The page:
Cigarettes are a very tangible example. But this same line of thinking applies to all the unhealthy ‘stuff’ we are encouraged, and manipulated through advertisements, to consume. They even started putting the insides of ‘tarred lungs’ or images of ‘esophageal cancer’ on cigarette packets.
What if when buying a soda, or bag of doritos, there was an image of an overly obese person. Or when buying a ‘cheap plastic toy’ for your child, there was a picture of a turtle stuck in plastic. Personally, I do not think that I would like that. Perhaps, at the core of this is education, or lack thereof.
Specifically the education of the consumer. Do we REALLY need to see a picture of tarred lungs to know that cigarettes are harmful to our lungs? What about the other stuff we consume? What will it take to change the behavior of the consumer, for the better?
Perhaps the vision Gandhi Ji paints in Village Swaraj, for localization, de-mechanization and cottage industries, will become the future of business?
“We are inhabitants of a country
where there is no sorrow and no suffering,
Where there is no illusion nor anguish, no delusion nor desire,
Where flows the Ganges of love
and the whole creation is full of joy,
Where all minds flow in one direction,
and where there is no occasion for sense of time,
All have their wants satisfied;
Here all barter is just,
Here all are cast in the same mould, Here is no lack nor care,
No selfishness in any shape or form, No high no low, no master no slave; All is light, yet no burning heat, That country is within you —
It is Swaraj, Swadeshi, The home within you —
Victory! Victory! Victory! He realizes it who longs for it.”
(excerpted from Village Swaraj, page 22, a song translated by Gandhi Ji, which served as the introduction to the chapter ‘The Ideal Society’)
Lead Author: Jai Warrier (first 5 paragraphs)
Jai Warrier is the cofounder of the Initiative for Climate Action (ICA), based out of Bangalore, India. ICA’s vision is to make transformative systems change for and through climate action. It is doing this by curating climate action knowledge (solutions and stories) that is actionable and contextualised locally, disseminating it to relevant stakeholders (individuals, communities, organisations, and governments), and transforming them into climate leaders who are empowered and enabled to build resilience and thrive in the face of the climate crisis. He was previously a consultant in the social impact sector. He has also studied sociology and applies that lens in everything he does. Outside of work, Jai enjoys traveling and spending time in nature.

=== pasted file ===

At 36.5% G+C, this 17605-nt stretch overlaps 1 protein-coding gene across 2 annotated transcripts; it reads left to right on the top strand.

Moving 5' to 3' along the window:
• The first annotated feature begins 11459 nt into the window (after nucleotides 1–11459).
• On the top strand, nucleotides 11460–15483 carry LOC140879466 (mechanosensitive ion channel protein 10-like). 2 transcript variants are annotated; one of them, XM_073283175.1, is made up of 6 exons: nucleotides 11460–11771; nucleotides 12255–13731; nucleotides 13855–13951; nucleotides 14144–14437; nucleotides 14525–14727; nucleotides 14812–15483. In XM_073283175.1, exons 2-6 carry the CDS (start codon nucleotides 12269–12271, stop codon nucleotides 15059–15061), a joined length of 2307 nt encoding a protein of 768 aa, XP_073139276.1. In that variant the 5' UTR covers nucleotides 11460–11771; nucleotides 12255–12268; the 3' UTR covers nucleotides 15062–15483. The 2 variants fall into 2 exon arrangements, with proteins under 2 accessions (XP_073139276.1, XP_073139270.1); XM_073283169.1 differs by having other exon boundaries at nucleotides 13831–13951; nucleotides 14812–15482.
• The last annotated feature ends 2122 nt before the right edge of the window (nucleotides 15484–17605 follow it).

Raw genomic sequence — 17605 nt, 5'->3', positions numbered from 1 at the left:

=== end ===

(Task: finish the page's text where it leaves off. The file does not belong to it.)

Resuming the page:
Anchor Author: Daniel Rudolph
Daniel Rudolph is interested in exploring alternative, experiential learning opportunities for people of all ages. He is passionate about forming community, and building public spaces for meaningful, transformational gathering. Currently he is spending a lot of his time learning juggling and facilitating gatherings. He also enjoys writing and sharing poetry.
Dan, and a small team, are in the process of publishing a series of articles titled ‘Live Human Signposts’ that showcases individuals that have taken alternative paths to higher education and/or are pursuing regenerative livelihoods, which is being commissioned by the Ecoversities Alliance. In March, Dan will begin an apprenticeship in Vermont at the MAPLE Monastic Academy.